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22
Gary is taking a break from blogging. In his absence, he asked Thomas Mills to fill in. Thomas blogs at www.politicsnc.com where this article is cross-posted.

Republicans in Raleigh have a problem with their storyline. They keep insisting that North Carolina is on a “Carolina comeback” but nobody’s feeling the benefits--except the rich. They cite falling unemployment numbers but those are just statistics and don’t reflect the reality of people’s lives.
 
The GOP says that our unemployment rate is lower than it’s been since the recession began and that the state created more than 70,000 jobs over the past year. However, people still aren’t feeling much better. Income is flat and the workforce is still significantly below pre-recession levels despite an increase in population.
 
Instead, people are seeing the hit to services. In schools across the state, parents are being asked to give more to make up for the cuts that the General Assembly passed. And even as they give more money to their children’s classrooms, they are watching programs get cut. In Chapel Hill-Carrboro, entire programs for gifted children are on the chopping block.
 
Parents aren’t feeling better about their pockets books. They are feeling insecure about their children’s education. In essence, they General Assembly has passed along a hidden tax since families are subsidizing classrooms to a greater extent.
 
And contrary to their storyline, the North Carolina economy is not outperforming the nation as whole by any great extent. Our job growth is steady but mediocre at less than 2% and the drop in unemployment rate is due partially to people leaving the workforce.
 
We also hear about the wonders of tax reform and are told we have more money in our pockets, but most aren’t feeling it. If we are, in fact, paying less taxes, the amount is not noticeable and is certainly not enough set people off on spending sprees. Instead, we’re bracing for more cuts due to a revenue shortfall.
 
Pat McCrory and the GOP legislature told us they were going to fix government and get our financial house in order. North Carolina would be an economic powerhouse again and sunny skies were ahead. Instead, we have a $445 million hole in our budget, our best teachers are leaving the state and McCrory is talking about more cuts to university system. They can spout statistics ad nauseam but until people are feeling more confident about financial situations and public institutions, their claims will fall on deaf ears.

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23
Gary is taking a break from blogging.  Today’s pinch-hitter is Thomas Mills.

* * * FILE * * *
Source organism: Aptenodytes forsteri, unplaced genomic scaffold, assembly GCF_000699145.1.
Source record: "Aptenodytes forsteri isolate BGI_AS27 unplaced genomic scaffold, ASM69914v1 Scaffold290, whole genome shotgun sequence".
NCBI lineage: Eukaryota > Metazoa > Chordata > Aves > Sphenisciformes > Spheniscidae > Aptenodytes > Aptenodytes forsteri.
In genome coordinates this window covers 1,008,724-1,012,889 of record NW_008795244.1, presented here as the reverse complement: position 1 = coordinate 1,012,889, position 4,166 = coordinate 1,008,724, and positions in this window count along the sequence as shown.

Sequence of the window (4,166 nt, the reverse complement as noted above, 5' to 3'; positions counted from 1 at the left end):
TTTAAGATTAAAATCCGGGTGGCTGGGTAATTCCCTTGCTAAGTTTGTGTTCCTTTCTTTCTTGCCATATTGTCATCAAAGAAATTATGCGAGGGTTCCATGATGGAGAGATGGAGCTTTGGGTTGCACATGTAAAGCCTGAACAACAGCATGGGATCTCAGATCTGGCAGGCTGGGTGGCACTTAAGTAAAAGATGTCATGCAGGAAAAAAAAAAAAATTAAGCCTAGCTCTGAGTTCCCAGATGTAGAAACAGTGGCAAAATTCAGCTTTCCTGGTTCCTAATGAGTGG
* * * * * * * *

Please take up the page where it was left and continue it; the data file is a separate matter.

Pat McCrory and some of his Republican allies are now saying they are ready to compromise on voter ID. Compromise with whom? With super-majorities in the state house and senate, Republicans can pass whatever bill they want without any Democratic support. For their part, Democrats should stand solidly against any bill that limits access to the ballot box, no matter how watered down, and let the Republicans battle over the direction of their party.
 
Voter ID is a trumped up issue addressing the nonexistent problem of voter fraud. In reality, the whole voter ID ploy is a pander to the GOP’s xenophobic base and a voter suppression tactic aimed at low-income and minority voters. Now, after a national defeat illustrated the evolving demographic nature of the electorate, moderate Republicans are trying move away from the more racist and homophobic tendencies that they’ve tolerated in their right flank.
 
In North Carolina, McCrory and his more mainstream buddies understand the state and its voters are getting browner. Hispanics made up less than 1% of the population in the 1990 census but made up about 8% in the 2010. African-Americans, who made up 18% or so of the electorate during that time period, made up more than 22% of the voters in 2008 and 2012. If Republicans in North Carolina hope to remain a competitive party in the next ten to fifteen years, they need to appeal to these segments of the population, not alienate them.
 
For their part Democrats have nothing to gain from compromising on Voter ID. Instead, they need to define the issue for what it is—a tactic to disenfranchise voters the GOP doesn’t like. Democrats need to make Republicans own this issue they’ve invented. Over the next decade, our Hispanic population will begin voting in large numbers. They need to remember that Republicans tried to keep them out of the ballot box. Democrats should not share the blame.
 
Thomas Mills is Democratic political consultant based in Carrboro, NC. 
 

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